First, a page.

Eventually Buggin’ Out, spurred on by Radio Raheem and his monster beats, stage a protest against Sal’s. The confrontation ends with Raheem dead, after police use excessive and unwarranted force when placing him in a chokehold. His boom box is in pieces on Sal’s floor. Mookie, enraged by the whole turn of events, tosses a trashcan through Sal’s window, while Smiley, a deaf and mute man from the neighborhood, lights the place on fire.

The killing of Radio Raheem, the image of his struggling, jerking body, having the life choked out of it with such force that his feet leave the ground, is my most enduring memory of the film.

I watched as a kid, probably a year later, when it became available on VHS tape. Traumatized by those large, dangling feet, and too young to understand how Northern billy clubs and large Southern oaks could produce the same kind of strange fruit, I didn’t watch again until my senior year of college in an urban politics course.

Then as now, I remain unable to make sense of expendable black life and unpalatable black death. But then perhaps, excepting those of us who actually have black lives, black death is not particularly unpalatable.

In indexing the social palatability of the destruction of black communities, Lee’s film has proved prescient in more ways than one. Three years after the film’s release, Los Angeles erupted in race riots that lasted for six days after a jury acquitted four officers for the brutal beating of Rodney King. Much as Lee’s film had foreshadowed tensions between African-Americans and Korean American shopkeepers in Brooklyn, during the L.A. riots, businesses owned by Korean Americans were one of the many targets of rioters.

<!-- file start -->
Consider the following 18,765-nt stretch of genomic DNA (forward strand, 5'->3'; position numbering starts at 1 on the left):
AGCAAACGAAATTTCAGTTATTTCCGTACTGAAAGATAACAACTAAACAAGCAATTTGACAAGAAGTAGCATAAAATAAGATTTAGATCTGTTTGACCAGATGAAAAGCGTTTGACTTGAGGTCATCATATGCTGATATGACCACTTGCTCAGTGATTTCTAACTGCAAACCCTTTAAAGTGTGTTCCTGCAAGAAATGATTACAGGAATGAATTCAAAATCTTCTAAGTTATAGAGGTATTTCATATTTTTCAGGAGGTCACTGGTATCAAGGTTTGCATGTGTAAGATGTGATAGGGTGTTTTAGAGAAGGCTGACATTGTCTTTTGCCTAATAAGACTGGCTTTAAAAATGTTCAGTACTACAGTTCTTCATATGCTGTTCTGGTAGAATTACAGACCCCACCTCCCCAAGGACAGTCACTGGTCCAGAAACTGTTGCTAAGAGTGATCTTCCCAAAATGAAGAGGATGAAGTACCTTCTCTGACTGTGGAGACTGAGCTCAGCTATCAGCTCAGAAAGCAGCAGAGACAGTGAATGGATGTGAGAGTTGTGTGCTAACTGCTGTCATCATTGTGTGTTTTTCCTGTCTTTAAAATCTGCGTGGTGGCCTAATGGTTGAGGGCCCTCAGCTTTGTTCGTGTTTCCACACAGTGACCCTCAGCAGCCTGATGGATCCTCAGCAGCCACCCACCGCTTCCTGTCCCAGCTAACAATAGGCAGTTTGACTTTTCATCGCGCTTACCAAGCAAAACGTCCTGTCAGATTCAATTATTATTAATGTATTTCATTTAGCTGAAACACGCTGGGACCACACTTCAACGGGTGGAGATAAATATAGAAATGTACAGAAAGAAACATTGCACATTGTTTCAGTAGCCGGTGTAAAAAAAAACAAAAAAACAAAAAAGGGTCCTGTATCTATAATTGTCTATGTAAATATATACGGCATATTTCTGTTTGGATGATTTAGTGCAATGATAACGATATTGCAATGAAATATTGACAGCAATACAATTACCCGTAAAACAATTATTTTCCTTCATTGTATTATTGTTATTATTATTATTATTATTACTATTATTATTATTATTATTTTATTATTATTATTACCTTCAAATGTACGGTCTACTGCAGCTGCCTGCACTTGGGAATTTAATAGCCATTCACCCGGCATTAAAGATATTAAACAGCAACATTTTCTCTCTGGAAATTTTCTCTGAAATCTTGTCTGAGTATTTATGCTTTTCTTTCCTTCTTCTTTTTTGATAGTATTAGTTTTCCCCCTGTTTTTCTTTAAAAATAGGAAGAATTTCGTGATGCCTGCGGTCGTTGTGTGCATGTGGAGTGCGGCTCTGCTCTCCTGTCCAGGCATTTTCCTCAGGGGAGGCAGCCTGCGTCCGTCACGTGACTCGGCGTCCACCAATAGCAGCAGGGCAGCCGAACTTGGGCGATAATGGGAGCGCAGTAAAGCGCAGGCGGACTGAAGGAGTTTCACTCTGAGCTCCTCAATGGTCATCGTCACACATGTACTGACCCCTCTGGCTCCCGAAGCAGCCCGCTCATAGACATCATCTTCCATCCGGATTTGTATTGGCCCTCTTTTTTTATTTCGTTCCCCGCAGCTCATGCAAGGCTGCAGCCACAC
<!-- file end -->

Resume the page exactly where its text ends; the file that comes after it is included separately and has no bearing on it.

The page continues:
The film also acted as a visual prelude to the current gentrification of Brooklyn. Much as Sal, the police and others treated Radio Raheem’s unapologetic hip-hop aesthetic as an unwanted intrusion, a troubling set of behaviors to be disciplined away, or snuffed out, rather, by the force of a billy club, in contemporary Brooklyn, the gentrifiers in Notorious B.I.G.’s former neighborhood refuse to even name a street after the place he made famous. Meanwhile, tales of police brutality – from Amadou Diallo to Sean Bell to Kamani Gray — are so regular, that they are treated mostly as an inconvenient truth of New York life rather than a practice worthy of the committed resources necessary for eradication.

It has been 25 years since Lee’s “Do the Right Thing,” and one other iconic film, “Lean on Me” (a personal fave) attempted to help us make sense of the lives of the first post-civil rights generation. We are now two full generations removed from the summer of 1964, even as we are awash in nostalgia for that moment. We are one generation removed from 1989, though we seem far less nostalgic for the crack wars, urban blight and gangsta rap that marked the end of one of the most turbulent decades of the 20th century.